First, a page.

Social security payroll taxes are very regressive. Raising the limit would make them less regressive.

The Business Roundtable and many in Congress want to increase the full-retirement age to 70. The justification is longer life expectancy. Their rationale has flaws.

Life expectancy at birth has increased significantly. Life expectancy at age 65 has not changed much. Workers in physically demanding jobs get lower social security benefits, and have a shorter life expectancy.

There is also a push to reduce cost-of-living adjustments. The flaw here is a Bureau of Labor Statistics study that shows the cost of living for seniors has been increasing faster than the inflation rate currently used.

The Business Roundtable has another proposal that does make sense. They want all new state and local government workers in the social security pool.

As an employee of the Commonwealth of Massachusetts, I do not participate in Social Security. Nationwide, twenty-five percent of state and local workers do not.

Robert Ball is a former Social Security Commissioner and was a key member of the Greenspan Commission. He estimates that putting all new state and local workers under Social Security would eliminate one-tenth of the projected 75-year deficit of the program.

As is true of Medicare, Social Security is extremely efficient. The program pays out ninety-nine cents in benefits for every dollar collected.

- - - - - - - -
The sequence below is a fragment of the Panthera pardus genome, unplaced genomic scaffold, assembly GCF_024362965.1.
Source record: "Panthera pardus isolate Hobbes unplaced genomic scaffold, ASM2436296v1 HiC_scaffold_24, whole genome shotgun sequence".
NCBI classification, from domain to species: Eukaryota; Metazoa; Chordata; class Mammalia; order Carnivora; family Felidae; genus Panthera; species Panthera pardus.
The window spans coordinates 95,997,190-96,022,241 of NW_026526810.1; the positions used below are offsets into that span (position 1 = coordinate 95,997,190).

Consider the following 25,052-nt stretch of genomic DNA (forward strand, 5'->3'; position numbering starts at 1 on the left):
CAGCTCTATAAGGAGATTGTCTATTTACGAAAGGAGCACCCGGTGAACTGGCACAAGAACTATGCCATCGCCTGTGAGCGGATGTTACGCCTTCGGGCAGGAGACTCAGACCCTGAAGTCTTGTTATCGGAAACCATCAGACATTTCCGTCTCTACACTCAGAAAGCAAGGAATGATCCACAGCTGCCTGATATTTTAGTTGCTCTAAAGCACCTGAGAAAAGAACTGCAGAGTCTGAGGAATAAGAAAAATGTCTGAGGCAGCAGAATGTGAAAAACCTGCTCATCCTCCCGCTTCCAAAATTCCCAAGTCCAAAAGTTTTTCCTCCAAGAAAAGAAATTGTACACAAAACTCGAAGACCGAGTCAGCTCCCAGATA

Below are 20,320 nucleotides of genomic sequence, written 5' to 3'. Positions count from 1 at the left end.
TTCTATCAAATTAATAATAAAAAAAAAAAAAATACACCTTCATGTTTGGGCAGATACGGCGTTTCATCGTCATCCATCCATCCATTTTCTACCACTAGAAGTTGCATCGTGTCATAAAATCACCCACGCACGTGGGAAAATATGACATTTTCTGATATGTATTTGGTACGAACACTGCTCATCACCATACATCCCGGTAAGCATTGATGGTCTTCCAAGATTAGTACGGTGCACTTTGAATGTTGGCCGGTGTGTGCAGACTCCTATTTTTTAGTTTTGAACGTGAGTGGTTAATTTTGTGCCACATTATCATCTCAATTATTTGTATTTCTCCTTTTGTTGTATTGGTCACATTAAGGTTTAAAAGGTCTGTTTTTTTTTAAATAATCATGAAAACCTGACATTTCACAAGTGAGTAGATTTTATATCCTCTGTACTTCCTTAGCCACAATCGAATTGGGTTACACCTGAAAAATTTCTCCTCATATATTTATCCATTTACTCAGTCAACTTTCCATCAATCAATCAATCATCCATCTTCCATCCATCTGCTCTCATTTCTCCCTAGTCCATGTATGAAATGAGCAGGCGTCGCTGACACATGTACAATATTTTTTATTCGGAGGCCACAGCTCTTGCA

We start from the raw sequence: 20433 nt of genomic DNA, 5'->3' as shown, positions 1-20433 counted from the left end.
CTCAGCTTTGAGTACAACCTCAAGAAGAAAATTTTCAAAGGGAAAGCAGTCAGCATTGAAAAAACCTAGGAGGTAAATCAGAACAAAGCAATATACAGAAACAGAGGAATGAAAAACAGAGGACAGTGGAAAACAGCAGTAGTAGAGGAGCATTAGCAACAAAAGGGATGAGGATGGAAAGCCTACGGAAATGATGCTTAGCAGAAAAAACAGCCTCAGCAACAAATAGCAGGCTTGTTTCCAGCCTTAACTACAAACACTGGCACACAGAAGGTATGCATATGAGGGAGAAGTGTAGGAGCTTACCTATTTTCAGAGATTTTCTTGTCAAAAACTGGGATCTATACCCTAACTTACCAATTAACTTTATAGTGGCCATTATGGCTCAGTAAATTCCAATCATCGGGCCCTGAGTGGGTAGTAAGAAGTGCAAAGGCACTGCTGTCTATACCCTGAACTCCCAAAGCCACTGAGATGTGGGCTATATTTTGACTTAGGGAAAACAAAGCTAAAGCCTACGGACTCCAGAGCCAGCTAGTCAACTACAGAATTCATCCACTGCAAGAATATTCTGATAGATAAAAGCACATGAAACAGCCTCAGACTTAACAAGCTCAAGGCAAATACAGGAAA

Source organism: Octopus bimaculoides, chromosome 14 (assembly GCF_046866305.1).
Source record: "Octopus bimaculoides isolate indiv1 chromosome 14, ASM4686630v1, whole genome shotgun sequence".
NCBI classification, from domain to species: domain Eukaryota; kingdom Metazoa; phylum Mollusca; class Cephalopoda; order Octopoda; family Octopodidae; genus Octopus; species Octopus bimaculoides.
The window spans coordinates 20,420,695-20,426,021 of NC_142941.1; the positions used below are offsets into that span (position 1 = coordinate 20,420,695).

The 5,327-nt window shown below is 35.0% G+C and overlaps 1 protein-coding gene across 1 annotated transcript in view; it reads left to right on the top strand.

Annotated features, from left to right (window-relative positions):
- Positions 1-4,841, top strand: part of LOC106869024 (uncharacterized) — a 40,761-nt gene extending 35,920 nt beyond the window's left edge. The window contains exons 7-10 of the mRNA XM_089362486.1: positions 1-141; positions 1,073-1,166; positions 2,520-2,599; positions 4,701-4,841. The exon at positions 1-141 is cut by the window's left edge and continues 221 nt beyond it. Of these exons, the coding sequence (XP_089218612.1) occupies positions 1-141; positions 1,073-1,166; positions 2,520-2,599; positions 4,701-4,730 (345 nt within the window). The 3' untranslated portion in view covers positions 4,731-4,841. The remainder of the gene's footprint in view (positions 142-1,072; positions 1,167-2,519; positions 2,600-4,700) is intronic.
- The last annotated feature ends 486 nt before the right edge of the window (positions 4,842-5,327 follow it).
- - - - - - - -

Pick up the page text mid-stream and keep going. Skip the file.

President Roosevelt envisioned Social Security as an insurance program, not welfare. To that end, it has been very successful. The Center on Budget and Policy Priorities estimates that without Social Security more than 20 million additional people, and more than 40 percent of the elderly, would be in poverty.

The Social Security Act was originally the Economic Security Act. When he signed it into law Roosevelt said, “It is a structure intended to lessen the force of possible future depressions.” The Great Recession would have been far more painful without it.

The focus of Social Security has never been redistribution. Everyone who pays into the program long enough will be eligible for benefits. High-income earners get much higher benefits.

Social Security is not government spending. It is government sponsored social insurance.

Social Security is not a private retirement plan. We should not allow individuals to risk trust fund assets in the stock market. We need to keep the social in Social Security and keep it secure.

In his letter to Congress recommending the creation of “a bipartisan effort to save Social Security” (the Greenspan Commission) President Reagan said, “This administration is not wedded to any single solution.” However, he did vow to “steadfastly maintain… the basic principal… this nation must preserve the integrity of the Social Security trust fund and the basic benefit structure that protects older Americans.”

We need that type of flexibility, integrity, and bipartisanship now. Preserving Social Security is not a hard problem, except for the politics.

Social Security did not cause budget deficits. We need to find real solutions to federal budget problems. That includes reducing government spending. I will describe a plan for identifying specific spending cuts in my next column.